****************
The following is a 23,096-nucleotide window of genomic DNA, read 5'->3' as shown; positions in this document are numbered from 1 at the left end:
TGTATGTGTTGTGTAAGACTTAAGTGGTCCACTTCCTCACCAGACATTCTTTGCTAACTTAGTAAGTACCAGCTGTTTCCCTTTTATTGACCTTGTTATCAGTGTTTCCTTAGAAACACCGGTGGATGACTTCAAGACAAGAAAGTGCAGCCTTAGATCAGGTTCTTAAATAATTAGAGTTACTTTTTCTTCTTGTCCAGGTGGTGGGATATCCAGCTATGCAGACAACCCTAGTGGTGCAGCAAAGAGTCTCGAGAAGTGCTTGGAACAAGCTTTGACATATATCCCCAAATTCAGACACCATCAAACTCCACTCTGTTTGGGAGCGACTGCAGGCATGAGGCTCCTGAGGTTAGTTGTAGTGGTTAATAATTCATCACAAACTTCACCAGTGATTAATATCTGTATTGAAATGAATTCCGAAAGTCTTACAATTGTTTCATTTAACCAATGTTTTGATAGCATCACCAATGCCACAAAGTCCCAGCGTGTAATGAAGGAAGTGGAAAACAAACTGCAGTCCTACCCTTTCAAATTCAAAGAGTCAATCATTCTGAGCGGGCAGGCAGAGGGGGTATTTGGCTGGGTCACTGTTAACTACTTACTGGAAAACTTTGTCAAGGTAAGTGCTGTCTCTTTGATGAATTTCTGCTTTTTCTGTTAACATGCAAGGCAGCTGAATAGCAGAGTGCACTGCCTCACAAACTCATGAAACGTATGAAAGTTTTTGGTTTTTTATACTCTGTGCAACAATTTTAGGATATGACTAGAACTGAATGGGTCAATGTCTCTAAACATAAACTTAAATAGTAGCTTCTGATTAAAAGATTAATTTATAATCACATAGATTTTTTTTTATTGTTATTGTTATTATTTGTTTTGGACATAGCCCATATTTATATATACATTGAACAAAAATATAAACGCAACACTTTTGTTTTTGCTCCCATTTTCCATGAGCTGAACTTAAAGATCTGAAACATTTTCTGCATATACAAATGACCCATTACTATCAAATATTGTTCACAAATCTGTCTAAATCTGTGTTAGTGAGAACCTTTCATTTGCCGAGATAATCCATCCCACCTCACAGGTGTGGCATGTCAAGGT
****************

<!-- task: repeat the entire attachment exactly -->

The following is a 23,096-nucleotide window of genomic DNA, read 5'->3' as shown; positions in this document are numbered from 1 at the left end:
TGTATGTGTTGTGTAAGACTTAAGTGGTCCACTTCCTCACCAGACATTCTTTGCTAACTTAGTAAGTACCAGCTGTTTCCCTTTTATTGACCTTGTTATCAGTGTTTCCTTAGAAACACCGGTGGATGACTTCAAGACAAGAAAGTGCAGCCTTAGATCAGGTTCTTAAATAATTAGAGTTACTTTTTCTTCTTGTCCAGGTGGTGGGATATCCAGCTATGCAGACAACCCTAGTGGTGCAGCAAAGAGTCTCGAGAAGTGCTTGGAACAAGCTTTGACATATATCCCCAAATTCAGACACCATCAAACTCCACTCTGTTTGGGAGCGACTGCAGGCATGAGGCTCCTGAGGTTAGTTGTAGTGGTTAATAATTCATCACAAACTTCACCAGTGATTAATATCTGTATTGAAATGAATTCCGAAAGTCTTACAATTGTTTCATTTAACCAATGTTTTGATAGCATCACCAATGCCACAAAGTCCCAGCGTGTAATGAAGGAAGTGGAAAACAAACTGCAGTCCTACCCTTTCAAATTCAAAGAGTCAATCATTCTGAGCGGGCAGGCAGAGGGGGTATTTGGCTGGGTCACTGTTAACTACTTACTGGAAAACTTTGTCAAGGTAAGTGCTGTCTCTTTGATGAATTTCTGCTTTTTCTGTTAACATGCAAGGCAGCTGAATAGCAGAGTGCACTGCCTCACAAACTCATGAAACGTATGAAAGTTTTTGGTTTTTTATACTCTGTGCAACAATTTTAGGATATGACTAGAACTGAATGGGTCAATGTCTCTAAACATAAACTTAAATAGTAGCTTCTGATTAAAAGATTAATTTATAATCACATAGATTTTTTTTTATTGTTATTGTTATTATTTGTTTTGGACATAGCCCATATTTATATATACATTGAACAAAAATATAAACGCAACACTTTTGTTTTTGCTCCCATTTTCCATGAGCTGAACTTAAAGATCTGAAACATTTTCTGCATATACAAATGACCCATTACTATCAAATATTGTTCACAAATCTGTCTAAATCTGTGTTAGTGAGAACCTTTCATTTGCCGAGATAATCCATCCCACCTCACAGGTGTGGCATGTCAAGGT